Two factors helped bring the artistic use of stucco to a halt: modernism, with its emphasis on simple, unbroken planes, and the invention of the stucco “gun,” a machine process for blowing stucco onto walls. (December 1, 1994)

Are San Diego courtyard solutions too good to be true?

One disturbing element of the Mercado Apartments is its parking facilities. The two lots accommodate 100 cars each, and until shade trees (jacarandas and other flowering species) take over, will invite comparisons to a small Wal-Mart (June 28, 1994)

Bert Bezzone hoists himself into the interior of the Pine Valley Creek Bridge. Pine Valley is famous among bridge engineers as the first prestressed concrete bridge in the U.S. built using cantilever technology.

Bridges of San Diego County: Cabrillo, Scripps pedestrian, San Luis Rey River, Lilac Road, Pine Valley

Pine Valley is famous among bridge engineers. The first pre-stressed concrete bridge in the U.S., built using a particular kind of cantilever technology, it appeared to defy gravity during construction. It is located near two earthquake faults. (September 15, 1994)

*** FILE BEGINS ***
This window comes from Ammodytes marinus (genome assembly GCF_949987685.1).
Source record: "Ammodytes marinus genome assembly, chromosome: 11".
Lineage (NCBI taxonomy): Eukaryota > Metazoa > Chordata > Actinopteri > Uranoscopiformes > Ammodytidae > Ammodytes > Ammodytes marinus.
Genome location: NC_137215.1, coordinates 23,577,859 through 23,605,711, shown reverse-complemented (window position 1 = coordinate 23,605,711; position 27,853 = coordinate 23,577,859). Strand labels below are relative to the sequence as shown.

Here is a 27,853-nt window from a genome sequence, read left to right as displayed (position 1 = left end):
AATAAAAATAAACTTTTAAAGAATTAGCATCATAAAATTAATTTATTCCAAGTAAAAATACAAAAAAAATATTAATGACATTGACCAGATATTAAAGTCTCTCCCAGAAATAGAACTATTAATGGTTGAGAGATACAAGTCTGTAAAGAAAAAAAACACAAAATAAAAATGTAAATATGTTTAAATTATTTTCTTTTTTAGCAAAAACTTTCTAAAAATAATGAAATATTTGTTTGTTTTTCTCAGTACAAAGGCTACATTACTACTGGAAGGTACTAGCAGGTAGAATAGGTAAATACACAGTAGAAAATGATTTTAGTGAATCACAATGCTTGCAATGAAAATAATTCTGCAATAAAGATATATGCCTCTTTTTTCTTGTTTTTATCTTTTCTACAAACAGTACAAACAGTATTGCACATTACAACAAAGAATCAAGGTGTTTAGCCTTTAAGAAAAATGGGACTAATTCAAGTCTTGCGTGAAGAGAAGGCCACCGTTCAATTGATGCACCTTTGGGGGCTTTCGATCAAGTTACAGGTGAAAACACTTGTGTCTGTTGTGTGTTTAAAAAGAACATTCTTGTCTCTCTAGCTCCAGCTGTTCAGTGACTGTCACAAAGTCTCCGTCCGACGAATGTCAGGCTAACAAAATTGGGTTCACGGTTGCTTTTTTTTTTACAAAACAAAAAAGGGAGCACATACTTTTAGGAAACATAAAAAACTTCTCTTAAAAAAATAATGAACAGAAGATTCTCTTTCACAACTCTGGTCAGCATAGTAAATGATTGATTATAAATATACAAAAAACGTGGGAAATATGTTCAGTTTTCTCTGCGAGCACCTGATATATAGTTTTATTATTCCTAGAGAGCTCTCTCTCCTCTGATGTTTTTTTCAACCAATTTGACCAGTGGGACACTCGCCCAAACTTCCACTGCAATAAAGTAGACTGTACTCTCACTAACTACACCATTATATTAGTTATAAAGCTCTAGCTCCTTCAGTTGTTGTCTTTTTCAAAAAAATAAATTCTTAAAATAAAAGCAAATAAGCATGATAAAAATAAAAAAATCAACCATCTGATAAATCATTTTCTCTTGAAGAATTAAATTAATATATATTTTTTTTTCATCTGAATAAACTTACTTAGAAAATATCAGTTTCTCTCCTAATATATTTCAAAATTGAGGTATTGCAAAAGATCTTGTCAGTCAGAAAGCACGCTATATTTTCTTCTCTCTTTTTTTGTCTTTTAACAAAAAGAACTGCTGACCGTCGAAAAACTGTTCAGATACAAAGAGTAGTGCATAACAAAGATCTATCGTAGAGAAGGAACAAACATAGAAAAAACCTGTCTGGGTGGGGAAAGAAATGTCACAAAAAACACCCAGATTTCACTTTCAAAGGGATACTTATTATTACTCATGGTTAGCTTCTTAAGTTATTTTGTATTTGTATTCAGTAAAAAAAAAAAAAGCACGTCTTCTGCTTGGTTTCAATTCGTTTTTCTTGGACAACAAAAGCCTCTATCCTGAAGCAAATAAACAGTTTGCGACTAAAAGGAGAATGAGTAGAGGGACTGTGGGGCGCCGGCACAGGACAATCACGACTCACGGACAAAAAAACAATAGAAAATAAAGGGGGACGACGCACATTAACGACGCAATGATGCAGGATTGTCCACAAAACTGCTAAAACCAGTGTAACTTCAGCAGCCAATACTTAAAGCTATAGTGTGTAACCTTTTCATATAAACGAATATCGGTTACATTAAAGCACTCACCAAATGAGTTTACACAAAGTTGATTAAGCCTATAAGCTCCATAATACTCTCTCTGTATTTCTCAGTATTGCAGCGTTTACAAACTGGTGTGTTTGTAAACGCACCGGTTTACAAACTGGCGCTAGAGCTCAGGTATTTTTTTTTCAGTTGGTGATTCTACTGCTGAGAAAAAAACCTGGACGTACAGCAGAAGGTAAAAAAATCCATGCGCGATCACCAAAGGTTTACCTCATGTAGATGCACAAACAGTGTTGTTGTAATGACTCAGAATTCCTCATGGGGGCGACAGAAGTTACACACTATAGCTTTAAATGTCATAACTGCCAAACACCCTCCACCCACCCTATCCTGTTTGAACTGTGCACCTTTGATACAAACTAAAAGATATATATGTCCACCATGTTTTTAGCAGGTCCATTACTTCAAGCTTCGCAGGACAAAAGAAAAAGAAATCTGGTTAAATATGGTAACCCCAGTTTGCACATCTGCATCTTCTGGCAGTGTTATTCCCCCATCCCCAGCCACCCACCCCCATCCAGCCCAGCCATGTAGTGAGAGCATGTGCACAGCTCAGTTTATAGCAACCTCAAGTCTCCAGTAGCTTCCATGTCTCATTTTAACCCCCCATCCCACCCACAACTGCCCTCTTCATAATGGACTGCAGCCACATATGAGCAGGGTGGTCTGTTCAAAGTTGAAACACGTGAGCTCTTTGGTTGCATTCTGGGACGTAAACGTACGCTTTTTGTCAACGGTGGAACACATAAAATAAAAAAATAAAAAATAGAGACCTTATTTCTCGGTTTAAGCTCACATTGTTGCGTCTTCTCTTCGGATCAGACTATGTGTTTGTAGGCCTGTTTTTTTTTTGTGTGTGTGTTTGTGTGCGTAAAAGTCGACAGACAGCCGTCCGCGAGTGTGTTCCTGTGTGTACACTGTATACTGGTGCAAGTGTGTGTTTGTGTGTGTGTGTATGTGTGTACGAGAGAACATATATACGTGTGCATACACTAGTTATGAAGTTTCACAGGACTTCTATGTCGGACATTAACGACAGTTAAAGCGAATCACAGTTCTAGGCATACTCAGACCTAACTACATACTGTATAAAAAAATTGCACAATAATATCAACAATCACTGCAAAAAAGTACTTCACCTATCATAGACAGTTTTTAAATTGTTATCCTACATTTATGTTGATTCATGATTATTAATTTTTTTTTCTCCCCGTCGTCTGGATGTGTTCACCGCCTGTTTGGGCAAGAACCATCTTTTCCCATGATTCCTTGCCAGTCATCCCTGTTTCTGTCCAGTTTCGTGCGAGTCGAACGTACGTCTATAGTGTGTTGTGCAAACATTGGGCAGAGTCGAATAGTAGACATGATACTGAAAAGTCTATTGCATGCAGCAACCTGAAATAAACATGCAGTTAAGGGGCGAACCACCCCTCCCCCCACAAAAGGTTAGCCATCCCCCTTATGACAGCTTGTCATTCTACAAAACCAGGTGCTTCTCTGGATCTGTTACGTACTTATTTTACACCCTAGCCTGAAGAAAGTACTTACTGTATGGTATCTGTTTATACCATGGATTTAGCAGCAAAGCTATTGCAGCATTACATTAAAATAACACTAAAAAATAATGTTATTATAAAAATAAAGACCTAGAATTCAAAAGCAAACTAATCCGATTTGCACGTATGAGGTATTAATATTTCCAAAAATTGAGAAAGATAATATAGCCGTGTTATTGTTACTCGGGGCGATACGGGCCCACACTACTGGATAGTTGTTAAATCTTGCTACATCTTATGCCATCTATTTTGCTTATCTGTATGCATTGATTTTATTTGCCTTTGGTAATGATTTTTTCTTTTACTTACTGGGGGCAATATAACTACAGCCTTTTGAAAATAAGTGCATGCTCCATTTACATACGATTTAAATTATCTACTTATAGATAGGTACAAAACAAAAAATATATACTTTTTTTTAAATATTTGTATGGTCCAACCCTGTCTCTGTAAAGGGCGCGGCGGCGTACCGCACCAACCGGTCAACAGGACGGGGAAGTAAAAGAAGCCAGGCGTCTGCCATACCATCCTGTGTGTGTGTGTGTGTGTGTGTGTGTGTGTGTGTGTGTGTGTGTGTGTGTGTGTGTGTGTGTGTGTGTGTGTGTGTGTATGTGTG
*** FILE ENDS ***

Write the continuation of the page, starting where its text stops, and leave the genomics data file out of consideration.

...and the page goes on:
Built to last: San Diego's 100-year buildings

Landscape architect Roger DeWeese cites Balboa Park’s landscape as San Diego’s most enduring feature. “Our society has been borrowing on the foresight of some real visionaries for three or four generations now,” (April 14, 1994)

The crew here churns out thousands of signs a year, most of them “blades” (street-name signs) and regulatory signs.

San Diego's signs as public language

People wanted SLOW signs in their neighborhoods, on dangerous curves, intersections. But “slow is no longer a legal sign,” says Levy. “It’s too general. Now it must be why you’re supposed to go slow.” (June 23, 1994)

On Mexican Highway 1 with my maniac father-in-law

Henry left this morning. He hooked up with a fellow we met on the morning radio net who was looking for a little company on his drive to La Paz. He’ll bring the truck back tonight. (March 10, 1994)

San Diego"s towers: MTDB, zoo, SDSU, Solana Beach train depot, Tower Bowl

In San Diego’s towers we find our final denial of the endless plains and deserts that brought us to this Western shore. We embrace the power of mountains, the connection between man and the firmament. (Feb. 17, 1994)